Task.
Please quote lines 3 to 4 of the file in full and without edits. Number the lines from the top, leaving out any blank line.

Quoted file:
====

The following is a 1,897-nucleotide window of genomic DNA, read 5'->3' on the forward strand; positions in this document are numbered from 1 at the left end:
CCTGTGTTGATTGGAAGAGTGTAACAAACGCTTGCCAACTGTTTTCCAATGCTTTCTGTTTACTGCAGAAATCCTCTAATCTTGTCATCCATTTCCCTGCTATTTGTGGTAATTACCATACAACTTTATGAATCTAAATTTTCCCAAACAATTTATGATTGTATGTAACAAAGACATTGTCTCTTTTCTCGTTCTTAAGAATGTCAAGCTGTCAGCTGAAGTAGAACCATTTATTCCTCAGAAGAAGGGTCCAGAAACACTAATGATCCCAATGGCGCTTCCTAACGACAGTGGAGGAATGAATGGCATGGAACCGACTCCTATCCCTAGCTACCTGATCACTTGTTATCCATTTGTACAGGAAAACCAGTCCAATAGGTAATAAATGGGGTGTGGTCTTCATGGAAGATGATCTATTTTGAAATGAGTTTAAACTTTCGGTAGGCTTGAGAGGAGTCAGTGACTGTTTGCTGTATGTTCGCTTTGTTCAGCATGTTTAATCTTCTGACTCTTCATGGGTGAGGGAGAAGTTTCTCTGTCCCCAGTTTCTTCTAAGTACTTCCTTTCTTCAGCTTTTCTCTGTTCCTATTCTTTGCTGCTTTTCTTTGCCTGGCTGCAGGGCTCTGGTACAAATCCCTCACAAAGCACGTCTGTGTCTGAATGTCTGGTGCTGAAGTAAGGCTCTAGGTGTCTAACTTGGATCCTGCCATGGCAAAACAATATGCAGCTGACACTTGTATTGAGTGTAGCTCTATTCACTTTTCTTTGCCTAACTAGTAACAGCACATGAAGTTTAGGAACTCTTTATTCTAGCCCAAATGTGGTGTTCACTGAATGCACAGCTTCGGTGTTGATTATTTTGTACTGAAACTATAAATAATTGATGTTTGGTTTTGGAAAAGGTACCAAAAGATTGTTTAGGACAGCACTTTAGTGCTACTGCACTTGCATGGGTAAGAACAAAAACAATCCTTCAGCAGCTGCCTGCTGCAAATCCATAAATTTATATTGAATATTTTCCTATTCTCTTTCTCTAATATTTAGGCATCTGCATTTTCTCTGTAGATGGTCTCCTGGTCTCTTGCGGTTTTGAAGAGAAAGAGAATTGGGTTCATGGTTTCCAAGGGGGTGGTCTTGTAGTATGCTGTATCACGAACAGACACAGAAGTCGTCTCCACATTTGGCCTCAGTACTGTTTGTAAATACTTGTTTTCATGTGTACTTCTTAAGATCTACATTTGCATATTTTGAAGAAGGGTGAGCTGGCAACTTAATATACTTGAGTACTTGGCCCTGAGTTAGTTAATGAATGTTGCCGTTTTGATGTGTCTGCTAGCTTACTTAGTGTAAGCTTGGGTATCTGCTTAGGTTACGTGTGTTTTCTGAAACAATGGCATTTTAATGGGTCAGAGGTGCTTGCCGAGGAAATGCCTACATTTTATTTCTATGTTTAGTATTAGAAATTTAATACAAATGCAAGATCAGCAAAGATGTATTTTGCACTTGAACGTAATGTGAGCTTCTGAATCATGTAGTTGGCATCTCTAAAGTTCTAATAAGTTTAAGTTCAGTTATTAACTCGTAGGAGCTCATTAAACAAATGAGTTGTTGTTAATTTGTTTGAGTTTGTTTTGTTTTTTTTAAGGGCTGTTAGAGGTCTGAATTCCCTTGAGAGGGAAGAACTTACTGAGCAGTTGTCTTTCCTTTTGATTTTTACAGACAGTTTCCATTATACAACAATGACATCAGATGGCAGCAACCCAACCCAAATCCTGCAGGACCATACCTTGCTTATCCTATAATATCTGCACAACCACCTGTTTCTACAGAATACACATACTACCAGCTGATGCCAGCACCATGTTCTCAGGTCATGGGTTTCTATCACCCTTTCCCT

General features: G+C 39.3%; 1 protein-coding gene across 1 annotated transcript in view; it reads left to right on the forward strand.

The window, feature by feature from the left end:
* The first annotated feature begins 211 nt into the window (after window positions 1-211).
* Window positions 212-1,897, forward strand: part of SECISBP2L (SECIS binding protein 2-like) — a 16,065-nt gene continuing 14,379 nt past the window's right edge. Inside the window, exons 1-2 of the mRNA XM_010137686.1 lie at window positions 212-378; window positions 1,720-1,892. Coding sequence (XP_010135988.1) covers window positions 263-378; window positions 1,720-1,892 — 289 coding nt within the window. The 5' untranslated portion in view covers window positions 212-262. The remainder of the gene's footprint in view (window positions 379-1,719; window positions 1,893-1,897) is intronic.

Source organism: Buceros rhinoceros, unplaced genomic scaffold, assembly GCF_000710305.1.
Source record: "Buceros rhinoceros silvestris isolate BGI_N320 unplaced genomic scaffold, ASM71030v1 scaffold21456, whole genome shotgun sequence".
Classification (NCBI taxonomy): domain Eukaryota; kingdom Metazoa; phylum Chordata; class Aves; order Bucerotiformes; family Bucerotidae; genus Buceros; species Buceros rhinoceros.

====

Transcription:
General features: G+C 39.3%; 1 protein-coding gene across 1 annotated transcript in view; it reads left to right on the forward strand.

The window, feature by feature from the left end: